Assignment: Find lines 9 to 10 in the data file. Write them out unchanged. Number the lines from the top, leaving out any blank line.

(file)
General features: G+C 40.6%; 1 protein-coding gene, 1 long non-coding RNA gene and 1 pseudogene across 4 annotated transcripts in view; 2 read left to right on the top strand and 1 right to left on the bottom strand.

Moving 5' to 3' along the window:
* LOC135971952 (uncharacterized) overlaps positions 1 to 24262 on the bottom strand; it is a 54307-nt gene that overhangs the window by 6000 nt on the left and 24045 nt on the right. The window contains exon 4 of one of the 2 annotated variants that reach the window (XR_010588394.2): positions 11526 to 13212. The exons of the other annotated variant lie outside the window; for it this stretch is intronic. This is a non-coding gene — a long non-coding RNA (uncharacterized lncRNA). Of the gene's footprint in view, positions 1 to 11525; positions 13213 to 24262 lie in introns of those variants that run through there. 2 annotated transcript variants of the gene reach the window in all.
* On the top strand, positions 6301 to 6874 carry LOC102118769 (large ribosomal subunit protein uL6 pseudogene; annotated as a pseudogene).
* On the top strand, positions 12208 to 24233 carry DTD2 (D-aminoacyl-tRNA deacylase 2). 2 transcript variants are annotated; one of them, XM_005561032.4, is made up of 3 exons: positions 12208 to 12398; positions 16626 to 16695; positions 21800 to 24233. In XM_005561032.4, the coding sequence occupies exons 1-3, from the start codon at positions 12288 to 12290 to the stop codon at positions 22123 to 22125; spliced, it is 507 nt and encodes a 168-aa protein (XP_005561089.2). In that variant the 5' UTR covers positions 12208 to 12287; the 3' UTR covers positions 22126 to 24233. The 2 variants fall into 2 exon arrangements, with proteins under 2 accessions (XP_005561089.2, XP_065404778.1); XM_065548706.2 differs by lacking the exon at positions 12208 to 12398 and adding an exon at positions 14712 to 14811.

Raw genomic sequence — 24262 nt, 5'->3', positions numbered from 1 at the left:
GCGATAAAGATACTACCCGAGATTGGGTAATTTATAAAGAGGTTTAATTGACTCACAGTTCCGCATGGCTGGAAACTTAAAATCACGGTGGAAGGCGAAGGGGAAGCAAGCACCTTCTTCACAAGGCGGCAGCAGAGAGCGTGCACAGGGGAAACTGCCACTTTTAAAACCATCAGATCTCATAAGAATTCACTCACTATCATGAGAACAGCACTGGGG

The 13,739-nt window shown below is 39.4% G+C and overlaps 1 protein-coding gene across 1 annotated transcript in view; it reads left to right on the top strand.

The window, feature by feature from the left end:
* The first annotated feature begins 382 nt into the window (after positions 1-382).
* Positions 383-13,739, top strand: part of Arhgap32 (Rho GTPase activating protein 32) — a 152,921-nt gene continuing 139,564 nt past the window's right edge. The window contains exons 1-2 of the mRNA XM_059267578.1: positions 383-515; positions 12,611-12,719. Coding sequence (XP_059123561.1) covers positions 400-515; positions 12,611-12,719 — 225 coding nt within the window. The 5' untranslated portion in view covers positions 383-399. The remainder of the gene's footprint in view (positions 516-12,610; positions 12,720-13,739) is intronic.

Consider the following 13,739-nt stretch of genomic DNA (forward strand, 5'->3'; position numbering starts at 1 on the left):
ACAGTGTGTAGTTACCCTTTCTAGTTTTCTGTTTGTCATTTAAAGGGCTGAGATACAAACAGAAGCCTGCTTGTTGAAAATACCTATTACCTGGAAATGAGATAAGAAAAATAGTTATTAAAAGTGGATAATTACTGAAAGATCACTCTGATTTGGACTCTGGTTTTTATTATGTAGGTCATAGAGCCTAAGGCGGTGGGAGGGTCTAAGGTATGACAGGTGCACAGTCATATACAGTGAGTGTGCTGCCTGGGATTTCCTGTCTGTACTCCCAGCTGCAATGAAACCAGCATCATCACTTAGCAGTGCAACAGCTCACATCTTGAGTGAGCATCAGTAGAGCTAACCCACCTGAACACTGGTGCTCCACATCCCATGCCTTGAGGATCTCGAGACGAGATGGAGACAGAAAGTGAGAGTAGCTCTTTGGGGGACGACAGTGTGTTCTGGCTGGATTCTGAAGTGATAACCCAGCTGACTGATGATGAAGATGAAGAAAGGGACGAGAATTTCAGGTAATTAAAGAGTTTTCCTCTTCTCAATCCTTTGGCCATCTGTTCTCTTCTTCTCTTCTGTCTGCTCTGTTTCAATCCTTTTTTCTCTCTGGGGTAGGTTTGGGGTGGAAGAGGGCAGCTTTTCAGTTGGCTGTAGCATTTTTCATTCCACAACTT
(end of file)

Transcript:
The window, feature by feature from the left end:
* The first annotated feature begins 382 nt into the window (after positions 1-382).